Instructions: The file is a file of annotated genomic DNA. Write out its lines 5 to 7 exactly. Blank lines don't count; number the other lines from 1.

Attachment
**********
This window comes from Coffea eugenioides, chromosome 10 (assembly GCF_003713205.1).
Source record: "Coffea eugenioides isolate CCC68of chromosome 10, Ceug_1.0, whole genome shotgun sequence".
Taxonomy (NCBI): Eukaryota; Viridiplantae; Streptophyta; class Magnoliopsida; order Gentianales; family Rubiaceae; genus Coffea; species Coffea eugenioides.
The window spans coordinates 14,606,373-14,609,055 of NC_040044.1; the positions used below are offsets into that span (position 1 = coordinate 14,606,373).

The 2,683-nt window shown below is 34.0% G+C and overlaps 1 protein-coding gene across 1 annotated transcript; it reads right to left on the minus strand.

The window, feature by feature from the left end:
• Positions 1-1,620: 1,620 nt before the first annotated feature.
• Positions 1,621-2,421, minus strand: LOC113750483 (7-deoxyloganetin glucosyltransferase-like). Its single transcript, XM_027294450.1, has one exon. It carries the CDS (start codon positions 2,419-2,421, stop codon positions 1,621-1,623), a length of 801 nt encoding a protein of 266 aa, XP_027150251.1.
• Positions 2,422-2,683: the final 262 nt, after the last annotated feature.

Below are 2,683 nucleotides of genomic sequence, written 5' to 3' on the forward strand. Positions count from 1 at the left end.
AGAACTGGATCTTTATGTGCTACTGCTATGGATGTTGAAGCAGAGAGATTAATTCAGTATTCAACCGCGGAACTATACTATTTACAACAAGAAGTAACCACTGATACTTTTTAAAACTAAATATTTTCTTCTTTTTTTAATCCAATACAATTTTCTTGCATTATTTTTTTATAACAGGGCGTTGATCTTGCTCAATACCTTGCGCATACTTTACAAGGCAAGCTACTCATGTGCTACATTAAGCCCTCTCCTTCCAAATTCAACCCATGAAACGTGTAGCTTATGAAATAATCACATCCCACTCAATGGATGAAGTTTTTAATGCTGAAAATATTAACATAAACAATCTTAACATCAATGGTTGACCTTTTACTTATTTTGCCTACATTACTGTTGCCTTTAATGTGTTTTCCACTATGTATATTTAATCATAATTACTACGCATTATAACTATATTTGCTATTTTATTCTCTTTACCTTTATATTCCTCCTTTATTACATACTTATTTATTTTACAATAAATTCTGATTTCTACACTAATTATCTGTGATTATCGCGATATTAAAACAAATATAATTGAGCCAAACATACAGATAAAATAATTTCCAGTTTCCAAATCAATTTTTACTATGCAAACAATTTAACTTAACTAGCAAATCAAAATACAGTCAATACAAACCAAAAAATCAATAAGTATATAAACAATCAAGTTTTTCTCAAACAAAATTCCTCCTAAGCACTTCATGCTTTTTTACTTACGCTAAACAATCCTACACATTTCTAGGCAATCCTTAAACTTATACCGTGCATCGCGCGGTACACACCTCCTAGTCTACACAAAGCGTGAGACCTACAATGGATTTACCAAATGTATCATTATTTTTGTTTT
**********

The 2,683-nt window shown below is 34.0% G+C and overlaps 1 protein-coding gene across 1 annotated transcript; it reads right to left on the minus strand.

The window, feature by feature from the left end:
• Positions 1-1,620: 1,620 nt before the first annotated feature.